Durham's Ninth Street sees changes and challenges

vbridges@newsobserver.comJune 2, 2014 

  • Charlie’s memorabilia auction

    Mike Cole plans to host an auction for some of his sports memorabilia that lines the restaurant and bar at 1 p.m. Saturday at Charlie’s Pub & Grille, 758 Ninth St., Durham.

— As he watches his 13-year-old business fade away, Mike Cole is trapped between loss and uncertainty.

“It’s like a parent watching a child die slowly,” said Cole, 58. “This has been my baby forever.”

One moment, Cole said, he wants to explain the details behind losing his lease on the building that houses his sports-themed restaurant and bar, Charlie’s Pub & Grille, but he fears it will dash any hope that the owners of the property will let him stay.

In another moment, Cole concedes that staying doesn’t appear to be a viable option as the building’s owners have hired a real estate company, which has been showing the space to prospective tenants. Cole said he pays $4,000 a month for the space that is now being offered for about $6,133 a month.

“We are still here,” Cole said. “And we are going to be here until we get kicked out.”

Messages left on a cellphone for the property’s owners, identified on the voicemail prompt as Thompson and Associates, weren’t returned.

Charlie’s closing is “huge,” said John Valentine, co-owner of The Regulator Bookshop, which has been selling books on Ninth Street since 1976. The closing marks one of the first public signs of the tension between building owners and business owners that will no doubt follow the infusion of new and big businesses to the quirky street, Valentine said.

The influx, coupled with an improving market, will likely be followed by increasing tax values, higher rents and sell outs.

“You can’t fault them for doing that,” Valentine said. “That’s the marketplace, but it’s a shame to see it happen.”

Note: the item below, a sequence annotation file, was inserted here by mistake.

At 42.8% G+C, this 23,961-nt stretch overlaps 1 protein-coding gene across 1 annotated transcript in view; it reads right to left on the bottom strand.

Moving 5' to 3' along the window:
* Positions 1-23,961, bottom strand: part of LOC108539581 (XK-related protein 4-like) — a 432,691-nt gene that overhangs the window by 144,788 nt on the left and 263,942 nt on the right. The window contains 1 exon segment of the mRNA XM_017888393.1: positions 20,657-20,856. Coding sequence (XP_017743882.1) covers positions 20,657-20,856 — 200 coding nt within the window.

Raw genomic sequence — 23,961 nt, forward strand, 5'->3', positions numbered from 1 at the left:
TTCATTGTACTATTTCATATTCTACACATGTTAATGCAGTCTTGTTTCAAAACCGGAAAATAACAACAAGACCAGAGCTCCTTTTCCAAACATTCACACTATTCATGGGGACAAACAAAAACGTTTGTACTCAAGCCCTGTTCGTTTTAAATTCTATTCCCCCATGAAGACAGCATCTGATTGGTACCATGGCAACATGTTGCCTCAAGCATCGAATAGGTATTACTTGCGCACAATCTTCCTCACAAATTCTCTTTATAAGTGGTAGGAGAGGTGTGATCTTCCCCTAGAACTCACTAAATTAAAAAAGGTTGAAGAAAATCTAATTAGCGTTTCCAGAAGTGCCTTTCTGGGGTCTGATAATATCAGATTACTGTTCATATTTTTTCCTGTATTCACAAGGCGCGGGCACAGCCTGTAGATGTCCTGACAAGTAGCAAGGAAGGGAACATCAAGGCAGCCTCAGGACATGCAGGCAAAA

Ninth Street an “incubator”

For decades, Ninth Street has been an incubator for small businesses, ranging from Wellspring Grocery, which was bought out by Whole Foods Market, to Ninth Street Bakery, now on East Chapel Hill Street in downtown Durham.

Then there are the quirky, uniquely Durham Ninth Street mainstays, such as The Regulator and 27-year-old Francesca’s Dessert Caffe, which was bought in 2012 from its original three owners.

In November, Harris Teeter opened on the corner of Ninth Street and Hillsborough Road. Panera Bread, a hair-drying salon, a fitness outlet and a massage studio also occupy some of the 13 spaces at the Shops at Erwin Mill, which line the west side of Ninth Street in renovated buildings, and have well-lit, accessible parking lots. The adjacent Crescent Ninth Street plans to start renting its 303 high-end apartments in June.

In contrast, the east side of Ninth Street is lined with independent businesses in aging buildings mainly owned by different individuals and families. Those businesses’ customers park on the street or in a city lot that recently added a fee of a $1 per hour.

Still, some of the owners of those independent businesses said they are benefiting from the changes.

“We are having a fantastic year,” said Jody Lytton, owner of Chubby’s Tacos. As of April, the Ninth Street Chubby’s is about $26,000 ahead in revenue compared to the same time last year.

Valentine said he has also seen a lot of new faces crossing the street or walking from the Hilton Garden Inn that opened just around the corner on Main Street.